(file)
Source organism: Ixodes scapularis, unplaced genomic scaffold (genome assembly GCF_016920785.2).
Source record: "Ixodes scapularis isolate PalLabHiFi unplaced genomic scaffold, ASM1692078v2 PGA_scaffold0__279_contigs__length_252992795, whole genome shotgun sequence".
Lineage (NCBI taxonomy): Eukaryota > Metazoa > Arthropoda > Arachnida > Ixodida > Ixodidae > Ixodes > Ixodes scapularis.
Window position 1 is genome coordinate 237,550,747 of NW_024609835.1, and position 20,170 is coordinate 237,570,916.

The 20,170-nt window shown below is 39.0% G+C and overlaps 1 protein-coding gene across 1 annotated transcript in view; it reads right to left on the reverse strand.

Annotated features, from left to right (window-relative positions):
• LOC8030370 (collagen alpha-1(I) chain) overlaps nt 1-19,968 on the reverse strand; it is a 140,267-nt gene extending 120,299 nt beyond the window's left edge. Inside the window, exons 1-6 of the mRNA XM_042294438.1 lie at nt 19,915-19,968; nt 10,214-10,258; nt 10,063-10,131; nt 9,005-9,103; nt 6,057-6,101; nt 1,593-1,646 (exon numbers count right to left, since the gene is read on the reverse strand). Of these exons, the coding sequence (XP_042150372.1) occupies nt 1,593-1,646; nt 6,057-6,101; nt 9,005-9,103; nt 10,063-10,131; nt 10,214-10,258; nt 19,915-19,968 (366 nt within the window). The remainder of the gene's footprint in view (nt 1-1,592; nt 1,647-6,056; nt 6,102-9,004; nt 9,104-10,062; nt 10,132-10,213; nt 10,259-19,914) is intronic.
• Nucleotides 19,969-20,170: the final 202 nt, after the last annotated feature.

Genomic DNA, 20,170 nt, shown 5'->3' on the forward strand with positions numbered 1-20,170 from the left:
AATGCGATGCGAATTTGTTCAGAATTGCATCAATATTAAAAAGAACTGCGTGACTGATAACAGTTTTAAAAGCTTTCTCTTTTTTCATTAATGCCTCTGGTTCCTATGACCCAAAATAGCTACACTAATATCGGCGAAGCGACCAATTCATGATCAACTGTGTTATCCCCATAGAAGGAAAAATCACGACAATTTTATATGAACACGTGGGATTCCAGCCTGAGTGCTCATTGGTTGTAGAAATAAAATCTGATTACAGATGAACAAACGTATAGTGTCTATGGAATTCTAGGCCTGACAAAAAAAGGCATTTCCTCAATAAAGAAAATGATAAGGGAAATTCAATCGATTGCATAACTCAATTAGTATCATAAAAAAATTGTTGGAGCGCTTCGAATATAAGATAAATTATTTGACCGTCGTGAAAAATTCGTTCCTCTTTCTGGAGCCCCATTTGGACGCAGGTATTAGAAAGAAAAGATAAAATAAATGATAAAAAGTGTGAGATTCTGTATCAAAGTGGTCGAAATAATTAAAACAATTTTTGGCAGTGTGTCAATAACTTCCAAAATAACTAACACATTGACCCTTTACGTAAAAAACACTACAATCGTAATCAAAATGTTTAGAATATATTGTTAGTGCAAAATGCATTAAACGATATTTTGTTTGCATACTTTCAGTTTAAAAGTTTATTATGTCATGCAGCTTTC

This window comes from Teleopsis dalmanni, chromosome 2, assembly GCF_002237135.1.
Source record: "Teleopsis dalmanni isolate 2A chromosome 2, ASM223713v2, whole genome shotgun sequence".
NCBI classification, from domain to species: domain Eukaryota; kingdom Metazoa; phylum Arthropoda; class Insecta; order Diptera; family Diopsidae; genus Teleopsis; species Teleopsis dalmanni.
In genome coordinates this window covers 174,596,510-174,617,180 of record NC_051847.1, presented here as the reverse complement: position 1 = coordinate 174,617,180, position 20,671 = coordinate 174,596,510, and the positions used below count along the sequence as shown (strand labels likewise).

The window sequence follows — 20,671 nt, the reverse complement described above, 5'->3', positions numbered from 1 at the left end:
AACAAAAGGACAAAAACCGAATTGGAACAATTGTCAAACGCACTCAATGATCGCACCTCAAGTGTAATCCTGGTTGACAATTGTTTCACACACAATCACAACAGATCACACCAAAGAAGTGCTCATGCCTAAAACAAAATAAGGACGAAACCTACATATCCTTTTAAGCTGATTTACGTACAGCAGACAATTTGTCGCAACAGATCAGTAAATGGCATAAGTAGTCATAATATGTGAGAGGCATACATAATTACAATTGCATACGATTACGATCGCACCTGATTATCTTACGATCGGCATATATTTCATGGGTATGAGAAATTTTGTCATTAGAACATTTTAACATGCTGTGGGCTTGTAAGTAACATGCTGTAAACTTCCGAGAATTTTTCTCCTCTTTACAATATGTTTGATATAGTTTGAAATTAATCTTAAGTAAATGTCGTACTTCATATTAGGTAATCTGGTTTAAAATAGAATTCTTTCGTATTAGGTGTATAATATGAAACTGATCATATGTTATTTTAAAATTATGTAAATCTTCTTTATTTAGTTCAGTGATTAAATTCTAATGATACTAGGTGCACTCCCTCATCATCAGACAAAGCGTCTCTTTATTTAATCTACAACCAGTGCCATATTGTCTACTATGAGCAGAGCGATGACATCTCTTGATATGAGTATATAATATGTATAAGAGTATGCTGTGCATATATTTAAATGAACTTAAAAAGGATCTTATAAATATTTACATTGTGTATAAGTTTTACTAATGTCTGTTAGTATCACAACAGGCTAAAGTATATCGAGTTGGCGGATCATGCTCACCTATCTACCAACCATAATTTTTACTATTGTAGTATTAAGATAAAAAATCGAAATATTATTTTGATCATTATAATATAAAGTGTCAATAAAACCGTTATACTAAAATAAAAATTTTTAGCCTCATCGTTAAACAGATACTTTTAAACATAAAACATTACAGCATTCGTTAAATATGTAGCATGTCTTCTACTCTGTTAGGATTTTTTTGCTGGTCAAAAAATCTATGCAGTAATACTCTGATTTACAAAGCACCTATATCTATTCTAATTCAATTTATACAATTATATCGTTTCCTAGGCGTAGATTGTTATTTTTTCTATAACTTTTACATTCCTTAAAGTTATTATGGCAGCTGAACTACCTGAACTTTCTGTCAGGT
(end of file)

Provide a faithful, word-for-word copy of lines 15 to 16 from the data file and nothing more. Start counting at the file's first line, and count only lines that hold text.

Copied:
The window sequence follows — 20,671 nt, the reverse complement described above, 5'->3', positions numbered from 1 at the left end:
AACAAAAGGACAAAAACCGAATTGGAACAATTGTCAAACGCACTCAATGATCGCACCTCAAGTGTAATCCTGGTTGACAATTGTTTCACACACAATCACAACAGATCACACCAAAGAAGTGCTCATGCCTAAAACAAAATAAGGACGAAACCTACATATCCTTTTAAGCTGATTTACGTACAGCAGACAATTTGTCGCAACAGATCAGTAAATGGCATAAGTAGTCATAATATGTGAGAGGCATACATAATTACAATTGCATACGATTACGATCGCACCTGATTATCTTACGATCGGCATATATTTCATGGGTATGAGAAATTTTGTCATTAGAACATTTTAACATGCTGTGGGCTTGTAAGTAACATGCTGTAAACTTCCGAGAATTTTTCTCCTCTTTACAATATGTTTGATATAGTTTGAAATTAATCTTAAGTAAATGTCGTACTTCATATTAGGTAATCTGGTTTAAAATAGAATTCTTTCGTATTAGGTGTATAATATGAAACTGATCATATGTTATTTTAAAATTATGTAAATCTTCTTTATTTAGTTCAGTGATTAAATTCTAATGATACTAGGTGCACTCCCTCATCATCAGACAAAGCGTCTCTTTATTTAATCTACAACCAGTGCCATATTGTCTACTATGAGCAGAGCGATGACATCTCTTGATATGAGTATATAATATGTATAAGAGTATGCTGTGCATATATTTAAATGAACTTAAAAAGGATCTTATAAATATTTACATTGTGTATAAGTTTTACTAATGTCTGTTAGTATCACAACAGGCTAAAGTATATCGAGTTGGCGGATCATGCTCACCTATCTACCAACCATAATTTTTACTATTGTAGTATTAAGATAAAAAATCGAAATATTATTTTGATCATTATAATATAAAGTGTCAATAAAACCGTTATACTAAAATAAAAATTTTTAGCCTCATCGTTAAACAGATACTTTTAAACATAAAACATTACAGCATTCGTTAAATATGTAGCATGTCTTCTACTCTGTTAGGATTTTTTTGCTGGTCAAAAAATCTATGCAGTAATACTCTGATTTACAAAGCACCTATATCTATTCTAATTCAATTTATACAATTATATCGTTTCCTAGGCGTAGATTGTTATTTTTTCTATAACTTTTACATTCCTTAAAGTTATTATGGCAGCTGAACTACCTGAACTTTCTGTCAGGT